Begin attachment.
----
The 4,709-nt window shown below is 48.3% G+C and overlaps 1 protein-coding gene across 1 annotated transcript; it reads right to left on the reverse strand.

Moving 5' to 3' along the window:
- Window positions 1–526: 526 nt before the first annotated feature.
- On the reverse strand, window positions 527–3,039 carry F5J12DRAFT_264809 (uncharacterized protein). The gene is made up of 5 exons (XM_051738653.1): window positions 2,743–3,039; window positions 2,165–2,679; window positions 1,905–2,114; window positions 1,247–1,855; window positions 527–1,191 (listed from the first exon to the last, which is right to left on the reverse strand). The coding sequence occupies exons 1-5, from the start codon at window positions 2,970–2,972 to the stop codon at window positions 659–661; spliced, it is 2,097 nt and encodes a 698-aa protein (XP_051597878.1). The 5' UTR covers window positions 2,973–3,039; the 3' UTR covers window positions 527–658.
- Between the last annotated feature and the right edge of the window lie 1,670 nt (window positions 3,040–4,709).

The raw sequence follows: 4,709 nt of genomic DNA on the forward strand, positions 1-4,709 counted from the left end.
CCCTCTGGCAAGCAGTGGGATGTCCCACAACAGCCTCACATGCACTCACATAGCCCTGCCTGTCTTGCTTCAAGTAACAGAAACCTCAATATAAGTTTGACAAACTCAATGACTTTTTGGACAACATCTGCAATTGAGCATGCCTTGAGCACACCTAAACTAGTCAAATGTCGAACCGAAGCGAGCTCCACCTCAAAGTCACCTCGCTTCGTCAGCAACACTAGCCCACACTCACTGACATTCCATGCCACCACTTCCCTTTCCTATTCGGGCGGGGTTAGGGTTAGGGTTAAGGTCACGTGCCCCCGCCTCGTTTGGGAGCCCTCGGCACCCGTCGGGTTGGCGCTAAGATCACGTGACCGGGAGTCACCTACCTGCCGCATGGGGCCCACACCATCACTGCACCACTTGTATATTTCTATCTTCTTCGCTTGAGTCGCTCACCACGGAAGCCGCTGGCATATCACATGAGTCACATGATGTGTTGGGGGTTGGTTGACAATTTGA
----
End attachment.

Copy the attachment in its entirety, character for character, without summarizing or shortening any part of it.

The 4,709-nt window shown below is 48.3% G+C and overlaps 1 protein-coding gene across 1 annotated transcript; it reads right to left on the reverse strand.

Moving 5' to 3' along the window:
- Window positions 1–526: 526 nt before the first annotated feature.
- On the reverse strand, window positions 527–3,039 carry F5J12DRAFT_264809 (uncharacterized protein). The gene is made up of 5 exons (XM_051738653.1): window positions 2,743–3,039; window positions 2,165–2,679; window positions 1,905–2,114; window positions 1,247–1,855; window positions 527–1,191 (listed from the first exon to the last, which is right to left on the reverse strand). The coding sequence occupies exons 1-5, from the start codon at window positions 2,970–2,972 to the stop codon at window positions 659–661; spliced, it is 2,097 nt and encodes a 698-aa protein (XP_051597878.1). The 5' UTR covers window positions 2,973–3,039; the 3' UTR covers window positions 527–658.
- Between the last annotated feature and the right edge of the window lie 1,670 nt (window positions 3,040–4,709).

The raw sequence follows: 4,709 nt of genomic DNA on the forward strand, positions 1-4,709 counted from the left end.
CCCTCTGGCAAGCAGTGGGATGTCCCACAACAGCCTCACATGCACTCACATAGCCCTGCCTGTCTTGCTTCAAGTAACAGAAACCTCAATATAAGTTTGACAAACTCAATGACTTTTTGGACAACATCTGCAATTGAGCATGCCTTGAGCACACCTAAACTAGTCAAATGTCGAACCGAAGCGAGCTCCACCTCAAAGTCACCTCGCTTCGTCAGCAACACTAGCCCACACTCACTGACATTCCATGCCACCACTTCCCTTTCCTATTCGGGCGGGGTTAGGGTTAGGGTTAAGGTCACGTGCCCCCGCCTCGTTTGGGAGCCCTCGGCACCCGTCGGGTTGGCGCTAAGATCACGTGACCGGGAGTCACCTACCTGCCGCATGGGGCCCACACCATCACTGCACCACTTGTATATTTCTATCTTCTTCGCTTGAGTCGCTCACCACGGAAGCCGCTGGCATATCACATGAGTCACATGATGTGTTGGGGGTTGGTTGACAATTTGA